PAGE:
Susan Sarandon gets to play Marilyn Monroe’s mother Gladys in a new Lifetime movie, “The Secret Life of Marilyn Monroe.” But really, she’s hot enough to play Marilyn still. An Oscar winner and multiple nominee, Sarandon in real life is a grandmother, which is hard to believe.
She’s also perpetually outspoken and always clever– but always in New York. The LA premiere of “The Secret Life Of Marilyn Monroe, directed by Laurie Collyer (premieres on May 30 and 31st) brought Susan west. The movie stars her own daughter, Eva Amurri, as the younger version of Gladys.
At the Q and A, when asked by moderator Brooke Anderson (of ET) on how she prepared for the role, Susan answered “Would you believe me if I said I went into an institution for two months? “ The crowd was respectfully quiet to which Susan then quipped, “I didn’t, but it sounds so intense and believable.” She then gave kudos to her co-star Kelli Garner, who is terrific as Marilyn and added, “I didn’t have the pressure of playing someone so well known as Kelli did, so you’ll never know if I did a good job or not.”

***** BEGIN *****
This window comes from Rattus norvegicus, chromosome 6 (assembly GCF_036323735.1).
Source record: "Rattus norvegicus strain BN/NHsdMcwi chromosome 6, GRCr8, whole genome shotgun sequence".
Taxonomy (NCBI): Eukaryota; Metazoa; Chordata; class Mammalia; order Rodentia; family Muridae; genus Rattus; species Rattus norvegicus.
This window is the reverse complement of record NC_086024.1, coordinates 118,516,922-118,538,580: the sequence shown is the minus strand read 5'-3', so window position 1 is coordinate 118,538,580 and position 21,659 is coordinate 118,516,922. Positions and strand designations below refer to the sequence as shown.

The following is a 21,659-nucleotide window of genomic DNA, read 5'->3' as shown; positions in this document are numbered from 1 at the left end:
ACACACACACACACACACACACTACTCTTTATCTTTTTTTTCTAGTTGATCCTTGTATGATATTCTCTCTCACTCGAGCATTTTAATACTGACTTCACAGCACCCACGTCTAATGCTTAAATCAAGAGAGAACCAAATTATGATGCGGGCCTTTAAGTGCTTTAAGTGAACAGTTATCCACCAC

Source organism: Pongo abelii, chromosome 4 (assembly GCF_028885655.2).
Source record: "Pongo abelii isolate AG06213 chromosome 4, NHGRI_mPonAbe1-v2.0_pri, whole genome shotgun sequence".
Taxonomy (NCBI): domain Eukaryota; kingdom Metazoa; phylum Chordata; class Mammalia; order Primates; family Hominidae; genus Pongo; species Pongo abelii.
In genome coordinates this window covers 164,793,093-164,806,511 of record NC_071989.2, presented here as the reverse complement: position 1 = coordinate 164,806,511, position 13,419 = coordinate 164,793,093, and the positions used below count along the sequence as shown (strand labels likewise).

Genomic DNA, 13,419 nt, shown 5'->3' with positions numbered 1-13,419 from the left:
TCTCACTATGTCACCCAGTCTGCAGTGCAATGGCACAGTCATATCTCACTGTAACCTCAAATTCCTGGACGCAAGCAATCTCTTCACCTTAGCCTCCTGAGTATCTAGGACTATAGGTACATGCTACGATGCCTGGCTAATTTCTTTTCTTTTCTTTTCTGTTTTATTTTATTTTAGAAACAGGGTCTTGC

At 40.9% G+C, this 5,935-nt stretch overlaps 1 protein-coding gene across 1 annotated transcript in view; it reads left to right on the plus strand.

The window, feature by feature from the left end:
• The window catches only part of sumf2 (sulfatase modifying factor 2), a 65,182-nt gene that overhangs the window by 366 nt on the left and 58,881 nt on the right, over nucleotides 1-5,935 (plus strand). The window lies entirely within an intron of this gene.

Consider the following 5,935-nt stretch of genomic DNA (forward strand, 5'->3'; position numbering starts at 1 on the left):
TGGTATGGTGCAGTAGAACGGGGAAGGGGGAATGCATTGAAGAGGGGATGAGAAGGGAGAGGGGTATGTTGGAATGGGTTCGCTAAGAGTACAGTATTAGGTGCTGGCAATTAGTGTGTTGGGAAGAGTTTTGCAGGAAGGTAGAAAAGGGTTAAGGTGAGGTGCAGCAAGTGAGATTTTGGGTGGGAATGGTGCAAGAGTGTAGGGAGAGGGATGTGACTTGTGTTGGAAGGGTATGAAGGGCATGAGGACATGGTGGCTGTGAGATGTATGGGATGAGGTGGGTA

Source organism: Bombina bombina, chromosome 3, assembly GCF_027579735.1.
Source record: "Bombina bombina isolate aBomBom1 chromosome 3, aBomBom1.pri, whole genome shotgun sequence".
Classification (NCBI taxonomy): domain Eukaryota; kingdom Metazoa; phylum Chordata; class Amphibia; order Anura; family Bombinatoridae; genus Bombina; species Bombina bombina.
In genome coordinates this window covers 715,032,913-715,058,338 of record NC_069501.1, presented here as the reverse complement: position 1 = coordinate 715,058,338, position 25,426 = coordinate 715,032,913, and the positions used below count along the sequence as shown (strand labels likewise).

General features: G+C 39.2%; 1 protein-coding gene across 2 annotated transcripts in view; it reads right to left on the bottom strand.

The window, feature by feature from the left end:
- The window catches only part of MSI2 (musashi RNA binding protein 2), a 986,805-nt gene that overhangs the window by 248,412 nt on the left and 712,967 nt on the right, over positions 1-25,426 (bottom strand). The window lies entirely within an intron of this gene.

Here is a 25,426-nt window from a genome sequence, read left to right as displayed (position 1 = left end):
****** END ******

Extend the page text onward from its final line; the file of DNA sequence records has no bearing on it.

Sarandon explained her success. “You just have to do the work. You depend on the wigs and the wardrobe. I had the fear of chewing up the scenery and not grounding it in Gladys’s pain and in her reality. I also took the cue from my daughter Eva, and worked on what she did in my performance. I’ve played the old Eva too, so we switch off.”
Susan gave sage advice to Kelli. “You want to survive in this business? Know your best angles. “ Executive Producer Keri Selig explained that what drew her to make this film — based on best selling author J Randy Taraborrelli’s book. She explained that, “The story that most people don’t know is about her mother outlived her daughter by 22 years. Also, Marilyn was constantly running away from her mother’s mental illness. The truth is that Marilyn was a strong woman, she said no to studio heads, she had her own production company. She was ahead of her time. She left all her husbands, they didn’t leave her. She wasn’t trampled on, she was a smart and intellectual woman.” Writer Stephen Kronish then added, “Marilyn will never get old. It’s kind of a great career move, dying young.”